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Dig Dis Sci. 2004 Aug;49(7-8):1280-6.

High-level serum antibodies to bacterial antigens are associated with antibiotic-induced clinical remission in Crohn's disease: a pilot study.

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  • 1Inflammatory Bowel Disease Center, Division of Gastroenterology, Cedars-Sinai Medical Center and UCLA School of Medicine, Los Angeles, California 90048, USA.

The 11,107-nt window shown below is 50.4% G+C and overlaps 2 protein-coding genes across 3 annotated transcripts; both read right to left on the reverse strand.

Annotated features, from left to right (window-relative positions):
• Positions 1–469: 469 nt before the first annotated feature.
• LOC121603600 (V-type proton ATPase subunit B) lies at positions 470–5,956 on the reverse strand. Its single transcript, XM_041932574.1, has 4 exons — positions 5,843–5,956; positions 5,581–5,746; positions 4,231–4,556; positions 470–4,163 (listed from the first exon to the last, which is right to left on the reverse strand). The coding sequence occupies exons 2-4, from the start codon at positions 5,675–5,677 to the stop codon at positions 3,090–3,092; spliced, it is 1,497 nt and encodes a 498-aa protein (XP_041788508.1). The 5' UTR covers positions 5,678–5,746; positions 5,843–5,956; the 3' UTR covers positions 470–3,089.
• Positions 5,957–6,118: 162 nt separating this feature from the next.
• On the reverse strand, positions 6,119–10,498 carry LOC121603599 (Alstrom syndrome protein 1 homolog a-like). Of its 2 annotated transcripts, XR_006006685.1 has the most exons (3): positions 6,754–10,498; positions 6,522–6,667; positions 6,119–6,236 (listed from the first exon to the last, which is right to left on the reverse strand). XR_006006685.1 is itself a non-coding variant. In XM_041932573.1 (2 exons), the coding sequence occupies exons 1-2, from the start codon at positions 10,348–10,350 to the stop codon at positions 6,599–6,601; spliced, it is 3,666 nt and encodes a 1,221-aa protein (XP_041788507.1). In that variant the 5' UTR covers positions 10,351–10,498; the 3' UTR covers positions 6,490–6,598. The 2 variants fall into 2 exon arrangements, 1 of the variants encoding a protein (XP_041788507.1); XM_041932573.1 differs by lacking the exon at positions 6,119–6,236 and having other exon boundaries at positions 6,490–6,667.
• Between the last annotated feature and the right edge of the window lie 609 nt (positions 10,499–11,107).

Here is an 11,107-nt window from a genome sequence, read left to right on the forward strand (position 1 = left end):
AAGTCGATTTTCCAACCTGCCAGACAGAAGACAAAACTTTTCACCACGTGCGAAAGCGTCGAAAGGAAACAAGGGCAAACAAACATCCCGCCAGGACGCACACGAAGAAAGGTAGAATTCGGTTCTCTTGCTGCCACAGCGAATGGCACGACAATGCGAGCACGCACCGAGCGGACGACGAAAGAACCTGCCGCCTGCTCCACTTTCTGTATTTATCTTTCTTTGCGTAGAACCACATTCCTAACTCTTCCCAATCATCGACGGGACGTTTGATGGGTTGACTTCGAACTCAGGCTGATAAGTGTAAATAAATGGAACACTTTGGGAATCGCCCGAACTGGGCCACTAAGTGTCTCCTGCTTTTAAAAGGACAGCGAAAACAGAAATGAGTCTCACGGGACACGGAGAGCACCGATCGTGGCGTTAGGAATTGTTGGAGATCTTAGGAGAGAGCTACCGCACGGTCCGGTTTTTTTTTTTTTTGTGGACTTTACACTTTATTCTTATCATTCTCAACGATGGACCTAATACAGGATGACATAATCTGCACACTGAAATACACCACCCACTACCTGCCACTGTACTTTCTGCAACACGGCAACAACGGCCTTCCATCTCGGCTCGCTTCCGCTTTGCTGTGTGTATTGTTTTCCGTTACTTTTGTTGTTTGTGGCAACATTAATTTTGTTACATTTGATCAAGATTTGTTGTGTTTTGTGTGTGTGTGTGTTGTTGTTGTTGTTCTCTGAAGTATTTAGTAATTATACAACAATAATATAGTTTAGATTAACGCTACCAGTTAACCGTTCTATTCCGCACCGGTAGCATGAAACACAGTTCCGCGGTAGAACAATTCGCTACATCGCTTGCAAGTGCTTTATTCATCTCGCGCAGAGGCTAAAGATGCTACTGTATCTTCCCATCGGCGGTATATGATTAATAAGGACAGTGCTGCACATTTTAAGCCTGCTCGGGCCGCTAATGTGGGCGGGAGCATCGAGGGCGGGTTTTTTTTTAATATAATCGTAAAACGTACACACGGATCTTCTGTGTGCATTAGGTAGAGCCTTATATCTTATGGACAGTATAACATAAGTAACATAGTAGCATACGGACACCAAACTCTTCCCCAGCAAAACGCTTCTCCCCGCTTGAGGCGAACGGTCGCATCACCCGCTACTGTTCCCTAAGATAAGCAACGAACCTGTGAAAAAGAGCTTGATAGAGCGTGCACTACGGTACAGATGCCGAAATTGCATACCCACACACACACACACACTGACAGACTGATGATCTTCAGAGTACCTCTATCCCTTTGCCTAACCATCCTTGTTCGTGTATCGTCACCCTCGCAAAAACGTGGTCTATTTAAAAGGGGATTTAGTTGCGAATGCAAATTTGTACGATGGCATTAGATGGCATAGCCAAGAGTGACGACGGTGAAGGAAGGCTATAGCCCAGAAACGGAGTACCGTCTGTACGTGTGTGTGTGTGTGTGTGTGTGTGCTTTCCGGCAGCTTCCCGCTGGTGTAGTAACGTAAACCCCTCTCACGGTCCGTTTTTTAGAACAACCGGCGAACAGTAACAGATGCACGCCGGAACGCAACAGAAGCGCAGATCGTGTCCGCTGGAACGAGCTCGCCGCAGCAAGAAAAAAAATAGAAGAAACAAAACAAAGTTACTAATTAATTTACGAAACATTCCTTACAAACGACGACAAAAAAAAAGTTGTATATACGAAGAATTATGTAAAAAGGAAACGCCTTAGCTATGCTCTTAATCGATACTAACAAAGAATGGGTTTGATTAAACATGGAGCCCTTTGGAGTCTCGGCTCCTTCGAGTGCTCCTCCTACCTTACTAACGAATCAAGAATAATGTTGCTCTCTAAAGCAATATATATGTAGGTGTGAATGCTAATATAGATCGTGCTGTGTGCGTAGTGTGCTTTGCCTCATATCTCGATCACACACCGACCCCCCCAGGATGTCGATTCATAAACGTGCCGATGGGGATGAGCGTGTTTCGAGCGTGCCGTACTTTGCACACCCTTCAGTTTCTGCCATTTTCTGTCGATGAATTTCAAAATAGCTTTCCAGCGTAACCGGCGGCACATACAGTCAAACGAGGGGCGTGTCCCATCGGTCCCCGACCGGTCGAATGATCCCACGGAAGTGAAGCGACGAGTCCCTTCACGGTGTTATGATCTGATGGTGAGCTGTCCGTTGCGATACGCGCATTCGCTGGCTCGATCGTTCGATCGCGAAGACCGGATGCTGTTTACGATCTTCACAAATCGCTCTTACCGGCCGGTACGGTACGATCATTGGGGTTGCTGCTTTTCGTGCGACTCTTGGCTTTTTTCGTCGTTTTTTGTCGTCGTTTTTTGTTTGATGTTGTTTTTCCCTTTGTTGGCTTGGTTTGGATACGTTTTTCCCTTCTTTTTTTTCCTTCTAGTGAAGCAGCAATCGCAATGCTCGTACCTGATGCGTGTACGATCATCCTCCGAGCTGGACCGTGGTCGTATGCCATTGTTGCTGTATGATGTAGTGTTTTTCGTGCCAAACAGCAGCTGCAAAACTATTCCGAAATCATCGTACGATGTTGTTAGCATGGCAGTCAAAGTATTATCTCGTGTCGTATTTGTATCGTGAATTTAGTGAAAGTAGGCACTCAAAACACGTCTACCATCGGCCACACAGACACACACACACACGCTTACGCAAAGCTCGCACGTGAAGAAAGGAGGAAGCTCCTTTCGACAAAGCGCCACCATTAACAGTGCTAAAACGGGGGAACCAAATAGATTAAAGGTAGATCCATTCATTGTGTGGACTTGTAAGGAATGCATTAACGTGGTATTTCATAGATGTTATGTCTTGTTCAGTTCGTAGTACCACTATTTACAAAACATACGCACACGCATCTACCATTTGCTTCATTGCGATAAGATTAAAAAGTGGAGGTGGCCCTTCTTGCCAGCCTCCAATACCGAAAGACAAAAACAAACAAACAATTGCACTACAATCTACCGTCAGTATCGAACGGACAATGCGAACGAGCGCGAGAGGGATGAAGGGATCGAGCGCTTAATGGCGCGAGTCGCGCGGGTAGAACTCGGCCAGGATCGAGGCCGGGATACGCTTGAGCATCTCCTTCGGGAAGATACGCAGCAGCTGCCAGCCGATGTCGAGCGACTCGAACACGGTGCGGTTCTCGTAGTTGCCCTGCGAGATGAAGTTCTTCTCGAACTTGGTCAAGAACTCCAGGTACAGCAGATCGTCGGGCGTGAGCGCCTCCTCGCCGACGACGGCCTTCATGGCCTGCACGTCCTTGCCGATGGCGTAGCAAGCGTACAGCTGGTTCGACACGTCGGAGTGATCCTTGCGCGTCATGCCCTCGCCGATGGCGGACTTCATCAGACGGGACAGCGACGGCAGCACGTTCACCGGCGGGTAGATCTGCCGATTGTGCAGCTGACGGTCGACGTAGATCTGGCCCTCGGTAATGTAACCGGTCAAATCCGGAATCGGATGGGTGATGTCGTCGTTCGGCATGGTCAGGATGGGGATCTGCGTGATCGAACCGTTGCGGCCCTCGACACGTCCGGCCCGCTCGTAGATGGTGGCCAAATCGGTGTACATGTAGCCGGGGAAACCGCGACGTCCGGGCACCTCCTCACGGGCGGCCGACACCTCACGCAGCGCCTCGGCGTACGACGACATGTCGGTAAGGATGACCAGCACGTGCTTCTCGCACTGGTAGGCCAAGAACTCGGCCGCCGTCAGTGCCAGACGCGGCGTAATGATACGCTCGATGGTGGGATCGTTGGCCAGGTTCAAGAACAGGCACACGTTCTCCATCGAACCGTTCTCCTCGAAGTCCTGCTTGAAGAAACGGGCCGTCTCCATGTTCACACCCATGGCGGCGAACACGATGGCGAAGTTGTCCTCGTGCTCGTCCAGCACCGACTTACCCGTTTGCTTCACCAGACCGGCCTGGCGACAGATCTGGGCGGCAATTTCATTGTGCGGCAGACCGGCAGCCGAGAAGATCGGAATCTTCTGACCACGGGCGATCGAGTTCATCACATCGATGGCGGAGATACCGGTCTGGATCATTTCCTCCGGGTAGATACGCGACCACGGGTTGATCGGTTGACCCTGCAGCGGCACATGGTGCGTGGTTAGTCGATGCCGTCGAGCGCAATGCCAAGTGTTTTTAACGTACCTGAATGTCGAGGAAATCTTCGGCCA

In Crohn's disease, antibiotics are used with variable efficacy, suggesting that some patients are more likely to respond. The aim of this study was to determine whether Crohn's patients with predominant serum antibody reactivity toward bacterial antigens OmpC and/or I2 were more likely to achieve remission with antibiotics. Patients with ileal or ileal with right-sided colonic Crohn's disease were studied in a double-blind trial of budesonide alone or budesonide plus metronidazole and ciprofloxacin. In the budesonide plus metronidazole and ciprofloxacin group, patients with OmpC/I2 predominant profiles had the highest remission rate, whereas the group with no antibody predominant profiles had the lowest rate. In the budesonide group, patients with the OmpC/I2 predominant profile had the lowest remission rate, and the no-antibody group rate was higher. Although not statistically significant, these results support further testing to determine whether predominant serum reactivity to certain bacterial antigens may be a marker for efficacious use of antibiotics.

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